The struggling Seven Network is undergoing an internal restructure that
will see its stations going more local, while at the same time
introducing major changes to its advertising structure.
The Seven Network is undergoing an internal restructure that
effectively reverses the highly centralised structure set up by David
Aspinall, the Network’s former chief operations officer, now on sick
leave until the end of January.

The moves will see Seven returning to a model strongly similar to Nine’s.

News of the changes, that will see each Seven station going more local,
with greater resources in the news area and less dependence on the
Seven operations area at Docklands in Melbourne, follows a management
restructure announced a month ago by TV chief, David Leckie in a memo
to staff late one Friday. Here’s the Crikey report – Seven’s management restructure.

Now local stations outside of Sydney and Melbourne will be given a more
local look to enable them to become closer to their markets.

The Aspinall move saw a lot of the broadcasting and operations side
(such as control rooms) based at the Melbourne centre at Telstra Dome.
That is a state of the art digital centre that could, theoretically,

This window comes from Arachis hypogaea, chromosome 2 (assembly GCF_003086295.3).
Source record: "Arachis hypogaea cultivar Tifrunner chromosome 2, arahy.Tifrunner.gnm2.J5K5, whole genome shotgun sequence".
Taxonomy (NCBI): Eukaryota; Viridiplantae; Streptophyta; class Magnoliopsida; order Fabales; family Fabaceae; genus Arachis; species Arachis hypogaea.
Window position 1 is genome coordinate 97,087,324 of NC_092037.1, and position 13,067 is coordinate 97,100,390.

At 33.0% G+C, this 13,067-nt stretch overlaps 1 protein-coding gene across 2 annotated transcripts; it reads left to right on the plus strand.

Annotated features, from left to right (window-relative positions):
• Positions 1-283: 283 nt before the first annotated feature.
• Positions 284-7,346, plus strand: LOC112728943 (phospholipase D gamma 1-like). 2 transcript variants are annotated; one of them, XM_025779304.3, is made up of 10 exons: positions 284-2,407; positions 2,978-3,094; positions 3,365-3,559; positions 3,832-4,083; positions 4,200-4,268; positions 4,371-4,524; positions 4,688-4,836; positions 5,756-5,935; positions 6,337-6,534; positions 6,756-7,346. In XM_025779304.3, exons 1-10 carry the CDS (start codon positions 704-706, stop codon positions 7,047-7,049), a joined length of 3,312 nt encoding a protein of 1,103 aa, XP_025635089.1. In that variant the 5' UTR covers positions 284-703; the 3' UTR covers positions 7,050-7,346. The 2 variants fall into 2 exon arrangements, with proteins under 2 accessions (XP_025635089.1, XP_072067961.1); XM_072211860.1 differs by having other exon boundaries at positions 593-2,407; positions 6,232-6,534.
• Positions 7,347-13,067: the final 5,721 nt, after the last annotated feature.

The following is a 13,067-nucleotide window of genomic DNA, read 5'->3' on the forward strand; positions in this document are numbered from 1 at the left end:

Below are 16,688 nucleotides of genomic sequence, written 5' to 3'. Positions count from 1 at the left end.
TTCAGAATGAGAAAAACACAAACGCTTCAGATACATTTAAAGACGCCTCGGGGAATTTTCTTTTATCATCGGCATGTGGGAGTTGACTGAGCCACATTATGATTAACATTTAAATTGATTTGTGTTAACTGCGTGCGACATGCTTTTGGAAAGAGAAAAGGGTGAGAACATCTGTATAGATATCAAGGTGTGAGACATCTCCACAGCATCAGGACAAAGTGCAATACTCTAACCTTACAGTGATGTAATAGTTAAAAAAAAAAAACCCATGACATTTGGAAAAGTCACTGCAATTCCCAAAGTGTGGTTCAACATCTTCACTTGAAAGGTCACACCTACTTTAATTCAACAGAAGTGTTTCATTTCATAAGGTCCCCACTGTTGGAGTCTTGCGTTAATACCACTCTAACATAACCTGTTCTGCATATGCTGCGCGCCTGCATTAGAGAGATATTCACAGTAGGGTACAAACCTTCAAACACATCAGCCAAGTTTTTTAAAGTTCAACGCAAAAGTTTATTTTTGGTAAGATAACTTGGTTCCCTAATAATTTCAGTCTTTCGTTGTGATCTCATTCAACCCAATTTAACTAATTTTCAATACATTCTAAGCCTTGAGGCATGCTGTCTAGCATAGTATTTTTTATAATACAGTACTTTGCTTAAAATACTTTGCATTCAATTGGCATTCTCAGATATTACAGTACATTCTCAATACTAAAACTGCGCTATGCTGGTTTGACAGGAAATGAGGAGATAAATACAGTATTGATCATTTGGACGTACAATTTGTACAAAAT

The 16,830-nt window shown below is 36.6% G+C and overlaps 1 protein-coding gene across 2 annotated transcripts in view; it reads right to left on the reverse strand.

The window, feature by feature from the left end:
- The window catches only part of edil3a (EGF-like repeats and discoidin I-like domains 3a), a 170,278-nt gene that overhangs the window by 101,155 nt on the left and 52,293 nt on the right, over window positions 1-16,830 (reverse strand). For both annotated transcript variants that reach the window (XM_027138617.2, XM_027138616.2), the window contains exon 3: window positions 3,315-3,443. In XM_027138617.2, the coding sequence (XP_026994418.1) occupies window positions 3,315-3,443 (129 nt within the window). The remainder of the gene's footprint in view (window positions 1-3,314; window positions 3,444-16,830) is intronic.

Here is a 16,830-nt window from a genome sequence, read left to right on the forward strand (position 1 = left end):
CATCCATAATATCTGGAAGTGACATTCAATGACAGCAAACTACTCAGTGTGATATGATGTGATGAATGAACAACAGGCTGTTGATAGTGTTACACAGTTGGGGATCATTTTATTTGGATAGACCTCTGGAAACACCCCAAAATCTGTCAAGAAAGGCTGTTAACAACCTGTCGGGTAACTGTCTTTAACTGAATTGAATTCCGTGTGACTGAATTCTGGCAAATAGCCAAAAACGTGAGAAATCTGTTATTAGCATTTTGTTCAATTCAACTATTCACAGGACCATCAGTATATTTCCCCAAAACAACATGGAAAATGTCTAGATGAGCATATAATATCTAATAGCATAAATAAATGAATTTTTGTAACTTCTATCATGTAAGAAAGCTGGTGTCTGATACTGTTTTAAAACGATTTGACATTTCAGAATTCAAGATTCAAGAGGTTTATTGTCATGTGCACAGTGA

run all the Seven Network from there.

But even Seven recoiled from doing that. In the late 80s, Fairfax tried
to centralize all TV operations for Melbourne in Sydney when it briefly
had the Seven network. That failed and Seven’s news ratings dropped to
single figures at one stage.

And Nine and Ten (and the ABC) would trumpet the lose of touch with the
local community and snatch advertisers, staff and other business from

There’s also been changes to the programming and marketing department,
which is centralised in Sydney. It’s being split up, restructured, with
programers and marketing people being sent to the ‘states’ especially
Adelaide, Perth, Brisbane.

Nine is probably the most local of the commercial networks (so to the ABC compared to SBS)

Local managers at Nine have more power than Seven’s, although in the
changes after the move to power of John Alexander, there has been more
centralising of decision making in Sydney. But not of news, which is
determinedly local for Nine.

This comes as Seven revealed details of a big change to its advertising
rate structure. It is following Nine by offering advertisers an end to
bonus spots, but instead of trading that off with a lower than expected